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Treat All Sensitive Data as Important


Treat All Sensitive Data as Important

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Steve Jones
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Comments posted to this topic are about the item Treat All Sensitive Data as Important

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Eric M Russell
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.. Recently there was a data breach from B&Q, a home improvement retailer in the UK, where 70,000 names were lost. These weren't customers, but rather people that had been caught stealing from the stores. ..


70,000 seems like a lot. It makes me wonder if this is an internal list of people who were actually caught stealing from this specific chain of stores, or maybe it was something like a black list of known shoplifters that is shared by the retail community or acquired from a 3rd party provider. I'm just theorizing here and maybe drifting off topic, but I can imagine a scenario where retailers have facial recognition functionality built into their security camera system, and then they subscribe to a mugshot database of known offenders. Why else would the store maintain a database of shoplifters?



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djackson 22568
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I apologize for how this may sound, and yes I know you didn't mean this to sound like it does, but...

certainly most people would have little sympathy for criminals


Isn't that the real issue? Companies have little concern over our data, treat all of us no better than criminals, which results in us being harmed. Maybe we need to start thinking about not saving data that we don't need to, and have no right to, and then protecting the data that we do need to save.

Again, this is not directed at you, but at our industry. I can't even say that I think we need to do better, because the fact is that too many companies are doing nothing.


Dave
Steve Jones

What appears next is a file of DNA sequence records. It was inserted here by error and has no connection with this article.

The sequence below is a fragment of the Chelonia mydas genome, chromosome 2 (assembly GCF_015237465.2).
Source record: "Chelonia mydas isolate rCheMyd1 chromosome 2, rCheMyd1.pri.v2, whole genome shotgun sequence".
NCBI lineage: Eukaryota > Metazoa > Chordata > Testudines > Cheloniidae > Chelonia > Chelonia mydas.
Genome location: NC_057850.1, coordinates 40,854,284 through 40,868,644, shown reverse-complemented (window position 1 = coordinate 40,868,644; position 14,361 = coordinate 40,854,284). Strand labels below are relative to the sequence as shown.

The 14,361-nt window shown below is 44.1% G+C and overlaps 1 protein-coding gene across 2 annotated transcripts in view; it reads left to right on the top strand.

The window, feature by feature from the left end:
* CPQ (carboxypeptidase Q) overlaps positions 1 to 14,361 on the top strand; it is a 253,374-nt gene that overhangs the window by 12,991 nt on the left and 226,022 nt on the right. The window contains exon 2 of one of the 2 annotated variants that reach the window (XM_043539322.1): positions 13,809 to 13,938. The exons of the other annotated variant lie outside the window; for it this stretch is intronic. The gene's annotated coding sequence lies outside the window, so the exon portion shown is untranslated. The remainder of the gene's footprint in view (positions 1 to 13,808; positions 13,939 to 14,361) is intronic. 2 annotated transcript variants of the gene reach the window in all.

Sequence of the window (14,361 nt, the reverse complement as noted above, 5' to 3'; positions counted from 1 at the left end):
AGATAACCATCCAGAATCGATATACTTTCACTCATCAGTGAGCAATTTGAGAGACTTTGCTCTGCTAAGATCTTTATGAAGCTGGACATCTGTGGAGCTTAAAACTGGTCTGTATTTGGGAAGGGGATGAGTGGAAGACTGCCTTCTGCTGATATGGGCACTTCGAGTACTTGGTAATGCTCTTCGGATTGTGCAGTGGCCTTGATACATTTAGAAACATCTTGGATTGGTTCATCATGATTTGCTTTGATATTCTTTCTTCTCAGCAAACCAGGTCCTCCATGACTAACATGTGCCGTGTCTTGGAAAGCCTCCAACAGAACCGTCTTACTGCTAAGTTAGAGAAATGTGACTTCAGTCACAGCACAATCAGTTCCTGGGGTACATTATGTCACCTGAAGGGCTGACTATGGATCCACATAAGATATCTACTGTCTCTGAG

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I would agree with you, Dave. Too many companies have treated us, or at least our data, poorly. That is one of the things I really like about the GDPR. Data about me belongs to me, not to the company. They don't get to use it indiscriminately for any purpose for all time.

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Eric M Russell - Thursday, February 21, 2019 7:44 AM
70,000 seems like a lot. It makes me wonder if this is an internal list of people who were actually caught stealing from this specific chain of stores, or maybe it was something like a black list of known shoplifters that is shared by the retail community or acquired from a 3rd party provider. I'm just theorizing here and maybe drifting off topic, but I can imagine a scenario where retailers have facial recognition functionality built into their security camera system, and then they subscribe to a mugshot database of known offenders. Why else would the store maintain a database of shoplifters?

70,000. A lot and not a lot. Most breaches are in the millions, so this is fairly small.

I'm not sure this was just shoplifters but suspected criminals. no idea why they keep this, but it's not a great idea to not secure the data.


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Steve Jones - SSC Editor - Thursday, February 21, 2019 8:18 AM
Eric M Russell - Thursday, February 21, 2019 7:44 AM
70,000 seems like a lot. It makes me wonder if this is an internal list of people who were actually caught stealing from this specific chain of stores, or maybe it was something like a black list of known shoplifters that is shared by the retail community or acquired from a 3rd party provider. I'm just theorizing here and maybe drifting off topic, but I can imagine a scenario where retailers have facial recognition functionality built into their security camera system, and then they subscribe to a mugshot database of known offenders. Why else would the store maintain a database of shoplifters?

70,000. A lot and not a lot. Most breaches are in the millions, so this is fairly small.

I'm not sure this was just shoplifters but suspected criminals. no idea why they keep this, but it's not a great idea to not secure the data.


<humor>Correcting your typo...
no idea why they keep this, but it's a horribly bad idea to not secure the data

</humor>Smile

Dave
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